4 reasons we’re still obsessed with The Magicians
Let’s start off with a Season 1 recap. Just kidding, we don’t have one of those, so you’re going to have to take care of that yourself.
No? Okay, fine, here’s a tiny recap of Season 1.
Warning: spoilers up ahead!
Having begun the week before Halloween, and Sabrina the teenage witch’s 16th birthday, it ended with a Christmas – sorry, Yule – episode.
Half-witch, half-mortal Sabrina Spellman (Kiernan Shipka, who still has to shake off little Sally Draper from Mad Men) came of age and was pressured into signing The Book Of The Beast aka Satan aka The Dark Lord etc etc, which she eventually did, while defying authority at every possible turn.
We return to Greendale in the new year where we find Sabrina embracing her witchy half (which all her mortal friends know about now), Aunt Zelda (Miranda Otto) employed at the Academy of Unseen Arts and flirting shamelessly with Father Blackwood (Richard Coyle), and Miss Wardwell/Lillith (Michelle Gomez) as the principal of Baxter High. What happened to the previous guy? Do we care?
Other notable events this season include Suzy standing her trans ground and changing her name to Theo (Lachlan Watson), and insisting she/he/they be allowed to try out for the boys’ basketball team despite being diminutive and devoid of any athletic skill. Hey, Sabrina – help a buddy out here. Which is what she does.
Sabrina is apparently over Harvey (Ross Lynch), who in turn is slowly and awkwardly getting closer to Roz (Jaz Sinclair). Observing the girl code, Roz is hesitant; your friends’ exes are always off limits, and her “cunning” is giving her some disturbing visions as her eyesight fails, but Harvey doesn’t seem troubled by this.
As for Sabrina, she is being wooed and pursued by the handsome warlock Nick Scratch (Gavin Leatherwood), who is definitely an upgrade.
With her new hair and makeup and supernatural powers, Sabrina feels she is unstoppable and continues to rock the boat at the highest level, every chance she gets.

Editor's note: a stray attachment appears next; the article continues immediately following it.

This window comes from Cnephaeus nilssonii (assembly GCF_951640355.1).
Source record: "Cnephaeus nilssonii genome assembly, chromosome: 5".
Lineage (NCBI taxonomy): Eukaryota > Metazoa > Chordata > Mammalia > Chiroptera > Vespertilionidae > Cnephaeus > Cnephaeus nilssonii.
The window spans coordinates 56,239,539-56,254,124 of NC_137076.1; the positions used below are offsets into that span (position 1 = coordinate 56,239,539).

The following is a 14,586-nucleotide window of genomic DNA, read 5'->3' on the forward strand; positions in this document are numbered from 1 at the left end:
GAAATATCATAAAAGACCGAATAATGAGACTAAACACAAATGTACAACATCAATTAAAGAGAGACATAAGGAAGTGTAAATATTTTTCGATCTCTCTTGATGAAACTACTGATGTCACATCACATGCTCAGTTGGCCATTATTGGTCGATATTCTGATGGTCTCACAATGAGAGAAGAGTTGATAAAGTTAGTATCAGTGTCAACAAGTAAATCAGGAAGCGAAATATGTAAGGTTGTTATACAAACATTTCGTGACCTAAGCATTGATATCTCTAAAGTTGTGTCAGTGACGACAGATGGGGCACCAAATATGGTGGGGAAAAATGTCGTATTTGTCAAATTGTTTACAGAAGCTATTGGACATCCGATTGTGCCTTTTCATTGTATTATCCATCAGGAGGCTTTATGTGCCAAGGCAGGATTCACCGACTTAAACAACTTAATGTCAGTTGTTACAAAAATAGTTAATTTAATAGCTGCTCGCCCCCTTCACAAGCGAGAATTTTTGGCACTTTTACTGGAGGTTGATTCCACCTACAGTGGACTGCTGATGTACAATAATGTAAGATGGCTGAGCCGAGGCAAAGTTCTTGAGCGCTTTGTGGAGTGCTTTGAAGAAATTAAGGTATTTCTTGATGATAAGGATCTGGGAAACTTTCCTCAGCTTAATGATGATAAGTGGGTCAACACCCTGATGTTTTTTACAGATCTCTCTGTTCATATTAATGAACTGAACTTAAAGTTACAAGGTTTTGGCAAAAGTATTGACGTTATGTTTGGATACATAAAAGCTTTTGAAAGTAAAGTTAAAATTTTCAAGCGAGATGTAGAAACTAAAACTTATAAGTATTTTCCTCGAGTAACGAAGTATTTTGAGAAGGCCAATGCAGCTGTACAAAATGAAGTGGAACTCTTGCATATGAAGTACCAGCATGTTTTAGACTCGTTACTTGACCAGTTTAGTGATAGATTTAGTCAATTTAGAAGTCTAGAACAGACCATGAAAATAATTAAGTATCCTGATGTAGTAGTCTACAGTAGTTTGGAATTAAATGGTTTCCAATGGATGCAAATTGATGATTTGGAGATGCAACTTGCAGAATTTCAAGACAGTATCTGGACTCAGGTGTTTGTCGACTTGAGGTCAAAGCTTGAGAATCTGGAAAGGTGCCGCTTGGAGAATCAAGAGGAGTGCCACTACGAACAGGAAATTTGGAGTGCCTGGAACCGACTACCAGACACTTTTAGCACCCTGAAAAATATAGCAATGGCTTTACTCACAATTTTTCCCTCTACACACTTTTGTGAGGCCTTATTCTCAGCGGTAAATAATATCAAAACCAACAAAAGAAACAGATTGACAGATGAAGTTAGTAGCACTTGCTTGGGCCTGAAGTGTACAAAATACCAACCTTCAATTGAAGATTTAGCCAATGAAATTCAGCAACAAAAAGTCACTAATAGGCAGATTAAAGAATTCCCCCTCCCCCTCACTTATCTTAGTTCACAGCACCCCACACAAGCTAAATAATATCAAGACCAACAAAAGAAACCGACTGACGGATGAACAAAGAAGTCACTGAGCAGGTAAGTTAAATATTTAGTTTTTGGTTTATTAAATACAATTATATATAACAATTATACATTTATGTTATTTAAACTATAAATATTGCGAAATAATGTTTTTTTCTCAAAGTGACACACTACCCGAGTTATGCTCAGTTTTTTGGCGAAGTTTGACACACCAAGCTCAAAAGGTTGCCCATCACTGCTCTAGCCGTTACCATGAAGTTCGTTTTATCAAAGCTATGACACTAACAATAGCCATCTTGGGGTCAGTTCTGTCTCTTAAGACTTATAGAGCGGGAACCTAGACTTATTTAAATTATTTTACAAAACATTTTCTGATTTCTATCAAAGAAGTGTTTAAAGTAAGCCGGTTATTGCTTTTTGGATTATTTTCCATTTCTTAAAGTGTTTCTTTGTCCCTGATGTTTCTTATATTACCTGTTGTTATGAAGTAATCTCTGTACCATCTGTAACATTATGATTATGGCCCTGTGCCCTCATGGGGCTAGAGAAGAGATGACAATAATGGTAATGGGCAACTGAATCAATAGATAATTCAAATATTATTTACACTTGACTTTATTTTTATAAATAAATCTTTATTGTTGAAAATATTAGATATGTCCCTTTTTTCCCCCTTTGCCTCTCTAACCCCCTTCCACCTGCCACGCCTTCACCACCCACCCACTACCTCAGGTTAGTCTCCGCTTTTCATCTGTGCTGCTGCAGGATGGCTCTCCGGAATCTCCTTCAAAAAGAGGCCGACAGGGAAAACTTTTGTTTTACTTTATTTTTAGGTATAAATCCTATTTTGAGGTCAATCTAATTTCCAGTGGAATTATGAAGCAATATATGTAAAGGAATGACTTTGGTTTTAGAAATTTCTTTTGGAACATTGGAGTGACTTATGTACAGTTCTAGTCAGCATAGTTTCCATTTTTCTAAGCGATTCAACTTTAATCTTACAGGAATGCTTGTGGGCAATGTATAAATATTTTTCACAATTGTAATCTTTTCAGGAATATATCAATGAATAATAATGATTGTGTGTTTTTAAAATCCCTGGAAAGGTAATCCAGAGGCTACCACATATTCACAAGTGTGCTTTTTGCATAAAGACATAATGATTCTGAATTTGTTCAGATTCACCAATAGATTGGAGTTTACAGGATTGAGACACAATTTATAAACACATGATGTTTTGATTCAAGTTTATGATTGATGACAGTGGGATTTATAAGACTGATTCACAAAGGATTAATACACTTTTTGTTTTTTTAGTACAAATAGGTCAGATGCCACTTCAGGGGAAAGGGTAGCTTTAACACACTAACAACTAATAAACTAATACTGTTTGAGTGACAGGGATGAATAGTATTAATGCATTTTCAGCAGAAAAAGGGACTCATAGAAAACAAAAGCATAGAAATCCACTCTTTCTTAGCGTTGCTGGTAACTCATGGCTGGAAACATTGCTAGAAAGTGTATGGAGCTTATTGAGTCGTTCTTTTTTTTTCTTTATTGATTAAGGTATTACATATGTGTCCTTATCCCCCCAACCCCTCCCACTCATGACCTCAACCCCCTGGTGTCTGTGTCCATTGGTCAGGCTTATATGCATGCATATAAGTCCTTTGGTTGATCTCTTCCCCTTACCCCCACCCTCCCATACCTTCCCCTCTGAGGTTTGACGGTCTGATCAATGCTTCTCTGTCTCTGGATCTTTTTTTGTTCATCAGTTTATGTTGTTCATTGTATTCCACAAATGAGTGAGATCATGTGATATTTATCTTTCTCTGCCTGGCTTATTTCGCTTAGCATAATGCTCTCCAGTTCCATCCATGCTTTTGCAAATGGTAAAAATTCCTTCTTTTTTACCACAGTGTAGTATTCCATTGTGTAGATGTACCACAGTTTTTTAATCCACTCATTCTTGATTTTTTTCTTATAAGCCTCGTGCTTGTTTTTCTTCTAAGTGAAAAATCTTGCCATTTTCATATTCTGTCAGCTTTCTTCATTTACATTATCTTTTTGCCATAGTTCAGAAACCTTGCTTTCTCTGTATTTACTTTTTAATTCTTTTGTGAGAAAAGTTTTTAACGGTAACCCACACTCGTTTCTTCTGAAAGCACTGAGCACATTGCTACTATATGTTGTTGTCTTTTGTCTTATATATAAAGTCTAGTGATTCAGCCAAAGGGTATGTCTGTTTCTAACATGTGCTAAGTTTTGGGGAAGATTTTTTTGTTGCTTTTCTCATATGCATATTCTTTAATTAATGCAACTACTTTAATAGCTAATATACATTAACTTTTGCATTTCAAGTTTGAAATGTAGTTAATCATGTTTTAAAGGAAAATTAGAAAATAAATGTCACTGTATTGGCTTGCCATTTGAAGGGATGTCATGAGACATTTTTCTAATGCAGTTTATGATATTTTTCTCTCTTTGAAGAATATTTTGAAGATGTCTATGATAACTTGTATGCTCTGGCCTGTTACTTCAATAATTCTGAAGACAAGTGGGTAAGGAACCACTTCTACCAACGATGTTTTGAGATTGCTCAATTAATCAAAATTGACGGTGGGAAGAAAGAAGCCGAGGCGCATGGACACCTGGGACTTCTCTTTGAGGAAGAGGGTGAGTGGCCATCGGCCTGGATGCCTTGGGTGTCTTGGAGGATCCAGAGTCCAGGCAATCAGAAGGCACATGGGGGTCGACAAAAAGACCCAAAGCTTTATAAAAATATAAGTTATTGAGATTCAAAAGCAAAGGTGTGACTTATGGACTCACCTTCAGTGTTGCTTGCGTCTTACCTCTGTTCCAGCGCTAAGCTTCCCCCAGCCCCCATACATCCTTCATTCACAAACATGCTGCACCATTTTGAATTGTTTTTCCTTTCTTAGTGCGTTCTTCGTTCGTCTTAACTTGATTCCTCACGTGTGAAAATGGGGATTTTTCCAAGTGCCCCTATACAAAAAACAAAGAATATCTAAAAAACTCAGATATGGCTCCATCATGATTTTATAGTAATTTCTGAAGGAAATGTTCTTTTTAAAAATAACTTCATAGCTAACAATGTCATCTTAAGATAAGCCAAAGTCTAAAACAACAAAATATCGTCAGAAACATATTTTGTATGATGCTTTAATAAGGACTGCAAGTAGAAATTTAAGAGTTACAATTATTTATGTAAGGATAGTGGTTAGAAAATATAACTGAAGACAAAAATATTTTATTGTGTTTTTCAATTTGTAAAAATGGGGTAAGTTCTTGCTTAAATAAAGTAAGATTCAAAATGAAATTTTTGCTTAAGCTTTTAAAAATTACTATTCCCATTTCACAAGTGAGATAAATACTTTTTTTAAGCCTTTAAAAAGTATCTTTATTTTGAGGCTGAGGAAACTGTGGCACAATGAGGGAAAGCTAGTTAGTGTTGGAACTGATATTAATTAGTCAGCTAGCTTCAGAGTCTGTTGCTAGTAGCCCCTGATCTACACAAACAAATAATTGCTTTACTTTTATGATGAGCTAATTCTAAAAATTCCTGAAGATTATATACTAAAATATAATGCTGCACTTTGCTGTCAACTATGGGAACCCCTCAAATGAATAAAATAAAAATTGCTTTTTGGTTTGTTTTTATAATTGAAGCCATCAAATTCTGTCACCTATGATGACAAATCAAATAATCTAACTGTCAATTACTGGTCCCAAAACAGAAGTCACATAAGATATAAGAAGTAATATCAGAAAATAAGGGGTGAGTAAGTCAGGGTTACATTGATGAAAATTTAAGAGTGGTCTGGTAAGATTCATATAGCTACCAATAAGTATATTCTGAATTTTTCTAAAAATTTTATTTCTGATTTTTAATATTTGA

She challenges Father Blackwood and the entire Academy with her quest to be Top Boy – the student/faculty liaison position – and even contrives to present her late father’s manifesto, which clashes completely with that of Father Blackwood’s, to the unholiest of unholy, the anti-Pope.
The Aunties are a delight. Aunt Hilda (Lucy Davis) is the sweetest – which doesn’t mean anyone can or should underestimate her, or her powers (as one character will find out, to her detriment) – and looking for the love she so richly deserves. We really just want her to be happy.
Aunt Zee, on the other hand, is ruthless, determined and ambitious. She has her eye on a prize but the result is a warning to be careful what you wish for…
Fourth Spellman family member Ambrose (Chance Perdomo) is framed for a horrific crime (even in these sinister circumstances) and flung into the dungeon at the academy, where he is tormented and tortured.
Dear Prudence (Tati Gabrielle), who, in another story arc, is relentlessly pursuing the right to use the Blackwood name, is quick to switch her passion for Ambrose from carnal to sadistic.
Lillith is temporarily thrown off balance by the return of someone who was very special to Miss Wardwell, but she is nothing if not resourceful. The Dark Lord disagrees, however, and makes several visits to Greendale in his bestial form, to urge her to do the right thing. Or should that be “wrong”?
There is much wordplay throughout – “maid of dishonour” (yes, there is a wedding), “anti-Pope”, “what the heaven is going on here?”, and so on and so forth.
New this season is the all-male domain called Dorian Grey’s Room (that one, the guy with the painting and eternal youth) which, naturally, Sabrina breaches much to Dorian’s initial displeasure, and that of the trio of angel-witch-hunters of Aryan appearance.
Maybe it’s coincidence that two of the Weird Sisters who are attacked are women of colour, maybe it’s not. Along with the gender identity theme, the writers are apparently not-so-subtly tackling issues of the day.
It will suddenly transpire that Sabrina is a pawn in a much bigger plan, designed and directed by his red right hand, and when that unfolds in the last three episodes, a lot of things happen very fast.
We are pressed into believing Sabrina is some kind of hellish saviour with the ability to perform some impressive miracles, including resurrection, while at the same time sitting surrounded by witches and warlocks at her feet in a very Jesus-like tableau, sharing with them the teachings of her father.
The Dark Lord adopts his former handsome angelic form, the purpose of witch, or rather, which, is unclear since all previous horned and hoofed appearances haven’t frightened anyone in the slightest, but maybe it’s because us viewers will be more likely to accept his intended marriage to his child bride who is actually – gasp! – his daughter. Get your head around that.
Meanwhile, the mortals – Harvey, Roz and Theo – manage to keep the gates of Hell closed without any magical powers whatsoever, and Nick’s unwitting betrayal of Sabrina is revealed.
Lillith gets what she ultimately craves, and the season ends with a tidy little set up for a third outing.
The truth is, this show needs to be seen to be believed. Stream The Chilling Adventures of Sabrina Season 2 on Netflix.